PORTLAND, Maine — Just this week, Best Buy said it would lay off 2,400 employees as it struggled to compete with online retailing. That follows the bankruptcy and eventual liquidation of large retail chain Borders, whose demise also was blamed largely on pressures from online enterprises.

Those companies aren’t alone; the retail past is littered with names such as Zayres, Circuit City, LaVerdiere’s and others that had a time and now are gone, for a variety of reasons.

Retail is ever-changing, but technology is changing the pace of those changes, in many cases allowing consumers to change their behaviors in ways that leave many traditional businesses behind.

“It’s a great time and opportunity for us all, and also a time of challenges for brick and mortar retailers,” said David Stone, co-founder and CEO of CashStar, a Portland business that is a leading innovator in e-gift card systems.

The importance of innovation and the shifting business landscape were dominant themes at CashStar’s second annual “Digital Gifting Retailer Roundtable,” held Thursday at the Ocean Gateway terminal. The day featured talks by analysts and leading thinkers in areas including marketing and e-retail, with an audience of about 200 executives and e-commerce experts from companies ranging from L.L. Bean to The Home Depot.

Former Gov. Angus King, who is running for U.S. Senate as an unenrolled candidate, started off the day with a brief talk about innovation. He talked about Hussey Seating, a North Berwick company founded in 1835 to make farming plows. The company changed over the years, and today is a global leader in producing seating for stadiums.

“What if they had stuck to making plows? They’d be gone,” said King. “If you don’t innovate in this world, you’re going to be dead.”

Technology has changed the world dramatically, said King, who stressed that the Internet, in particular, has caused the “repeal of geography.” That helps a state such as Maine, which is geographically disadvantaged, he said. He noted a ski shop in Jay that, through a website, sold high-end racing skis to customers around the world.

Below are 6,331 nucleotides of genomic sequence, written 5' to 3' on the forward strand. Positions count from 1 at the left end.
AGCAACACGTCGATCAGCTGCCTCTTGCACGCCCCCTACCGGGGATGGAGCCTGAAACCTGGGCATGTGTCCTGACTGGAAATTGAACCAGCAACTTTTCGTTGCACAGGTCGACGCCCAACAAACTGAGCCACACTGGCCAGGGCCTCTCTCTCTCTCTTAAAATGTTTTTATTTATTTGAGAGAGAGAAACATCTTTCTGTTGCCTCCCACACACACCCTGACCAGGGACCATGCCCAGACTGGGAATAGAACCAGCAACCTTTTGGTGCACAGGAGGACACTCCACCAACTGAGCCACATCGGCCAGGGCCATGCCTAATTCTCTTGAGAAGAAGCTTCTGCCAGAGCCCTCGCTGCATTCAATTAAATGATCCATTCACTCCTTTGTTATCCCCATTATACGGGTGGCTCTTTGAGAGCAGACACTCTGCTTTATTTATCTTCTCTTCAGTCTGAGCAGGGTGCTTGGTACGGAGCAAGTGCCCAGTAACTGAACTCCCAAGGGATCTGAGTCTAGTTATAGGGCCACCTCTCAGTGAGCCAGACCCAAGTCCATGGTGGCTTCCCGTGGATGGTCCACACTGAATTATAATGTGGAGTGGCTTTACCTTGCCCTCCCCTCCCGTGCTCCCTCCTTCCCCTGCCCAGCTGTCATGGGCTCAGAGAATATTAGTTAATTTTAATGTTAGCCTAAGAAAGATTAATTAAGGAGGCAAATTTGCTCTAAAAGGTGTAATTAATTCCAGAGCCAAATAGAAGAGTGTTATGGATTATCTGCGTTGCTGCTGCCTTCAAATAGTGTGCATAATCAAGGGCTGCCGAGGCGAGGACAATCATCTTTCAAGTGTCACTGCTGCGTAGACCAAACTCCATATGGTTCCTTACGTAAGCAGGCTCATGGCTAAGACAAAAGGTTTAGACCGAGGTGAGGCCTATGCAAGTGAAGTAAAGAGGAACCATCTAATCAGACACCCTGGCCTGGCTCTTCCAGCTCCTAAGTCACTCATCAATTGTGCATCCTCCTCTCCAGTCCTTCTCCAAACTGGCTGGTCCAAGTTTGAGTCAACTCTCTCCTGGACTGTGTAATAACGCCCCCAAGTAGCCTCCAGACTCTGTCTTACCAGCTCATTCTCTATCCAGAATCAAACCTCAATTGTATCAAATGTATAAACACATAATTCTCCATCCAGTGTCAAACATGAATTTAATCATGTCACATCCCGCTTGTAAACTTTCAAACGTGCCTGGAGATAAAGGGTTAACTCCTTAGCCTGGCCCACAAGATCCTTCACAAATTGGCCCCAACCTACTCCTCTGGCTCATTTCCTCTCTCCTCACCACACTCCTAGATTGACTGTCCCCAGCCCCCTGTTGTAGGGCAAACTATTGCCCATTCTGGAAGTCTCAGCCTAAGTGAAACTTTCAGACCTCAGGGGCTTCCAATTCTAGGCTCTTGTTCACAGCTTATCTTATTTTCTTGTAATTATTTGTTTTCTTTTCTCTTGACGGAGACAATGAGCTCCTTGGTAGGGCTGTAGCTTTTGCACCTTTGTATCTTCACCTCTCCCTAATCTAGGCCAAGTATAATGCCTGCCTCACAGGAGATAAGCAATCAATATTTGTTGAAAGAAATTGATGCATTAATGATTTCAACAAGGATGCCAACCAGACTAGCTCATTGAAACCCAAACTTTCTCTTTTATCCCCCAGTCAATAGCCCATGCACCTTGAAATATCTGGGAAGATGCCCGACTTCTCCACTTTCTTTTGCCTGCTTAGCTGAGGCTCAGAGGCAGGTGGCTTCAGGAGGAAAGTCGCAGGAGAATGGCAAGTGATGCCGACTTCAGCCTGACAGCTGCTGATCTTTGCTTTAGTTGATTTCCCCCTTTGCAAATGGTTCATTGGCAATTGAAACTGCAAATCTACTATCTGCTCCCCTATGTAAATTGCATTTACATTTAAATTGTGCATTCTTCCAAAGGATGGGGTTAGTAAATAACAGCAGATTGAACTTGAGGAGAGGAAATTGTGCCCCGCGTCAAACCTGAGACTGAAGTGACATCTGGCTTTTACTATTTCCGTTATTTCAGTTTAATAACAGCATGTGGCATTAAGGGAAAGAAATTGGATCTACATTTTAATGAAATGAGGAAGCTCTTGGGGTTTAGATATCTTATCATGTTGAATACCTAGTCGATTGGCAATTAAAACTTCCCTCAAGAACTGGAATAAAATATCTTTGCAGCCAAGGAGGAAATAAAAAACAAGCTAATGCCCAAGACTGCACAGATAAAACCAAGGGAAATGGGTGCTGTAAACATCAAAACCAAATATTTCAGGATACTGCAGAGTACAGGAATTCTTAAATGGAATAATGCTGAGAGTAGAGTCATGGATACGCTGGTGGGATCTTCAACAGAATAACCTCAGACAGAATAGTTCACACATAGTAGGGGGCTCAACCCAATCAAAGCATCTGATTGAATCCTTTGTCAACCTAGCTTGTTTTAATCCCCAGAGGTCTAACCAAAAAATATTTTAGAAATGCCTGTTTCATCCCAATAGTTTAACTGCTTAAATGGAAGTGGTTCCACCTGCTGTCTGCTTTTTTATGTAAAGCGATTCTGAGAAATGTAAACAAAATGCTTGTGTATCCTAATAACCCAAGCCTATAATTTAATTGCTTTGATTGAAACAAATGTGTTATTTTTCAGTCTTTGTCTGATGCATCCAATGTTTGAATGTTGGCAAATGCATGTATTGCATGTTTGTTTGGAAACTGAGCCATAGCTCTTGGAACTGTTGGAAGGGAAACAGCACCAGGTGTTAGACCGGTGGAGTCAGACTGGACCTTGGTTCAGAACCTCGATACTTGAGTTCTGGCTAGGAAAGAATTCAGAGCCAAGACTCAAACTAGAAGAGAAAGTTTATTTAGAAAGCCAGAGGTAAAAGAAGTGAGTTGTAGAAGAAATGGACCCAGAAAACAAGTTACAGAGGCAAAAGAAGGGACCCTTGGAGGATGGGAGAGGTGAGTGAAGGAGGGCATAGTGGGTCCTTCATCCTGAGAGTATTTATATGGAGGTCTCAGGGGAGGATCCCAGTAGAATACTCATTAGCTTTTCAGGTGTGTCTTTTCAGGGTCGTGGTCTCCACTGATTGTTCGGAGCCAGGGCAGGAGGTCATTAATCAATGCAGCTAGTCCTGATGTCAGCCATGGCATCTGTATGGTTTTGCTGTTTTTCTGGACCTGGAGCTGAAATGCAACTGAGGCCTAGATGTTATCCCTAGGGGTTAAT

“Because of the Internet, the barriers to entry are lower. You can start with an idea,” he said.

Sunil Gupta, a professor of marketing at Harvard University, remarked on the amazing technology innovations that currently exist, from digestible computer chips that send digestion data to doctors via cellphone communications to 3-D printers that can create prosthetic jaws. The question, he said, is whether consumers are changing to adopt new technologies.

He mentioned different technology innovations, and how long it took for them to hit 150 million users or units produced. The telephone took 89 years to get to 150 million users, he said. TV took 38 years, and the cellphone took 14 years. It took the iPod seven years, and five years for Facebook to hit 150 million users.

The rate of adoption is increasing. And that has implications for businesses large and small. One of the big current and growing trends is the use of mobile technology, largely smartphones and tablets.

When people are using mobile technology, 82 percent of the time they’re on applications — they’re not Web browsing, said Gupta. So for businesses, the question is how to get an app people will want on the devices, he said.

There are different answers. One, a basic one, is to add a unique value through an app, such as Starbucks using mobile technology to host e-cards. Another is to tap into a social strategy, using the company’s marketing to facilitate friends interacting with each other. An example is a jogger’s application that shares a runner’s efforts on social media, allowing others to cheer them on from another device or computer, remotely.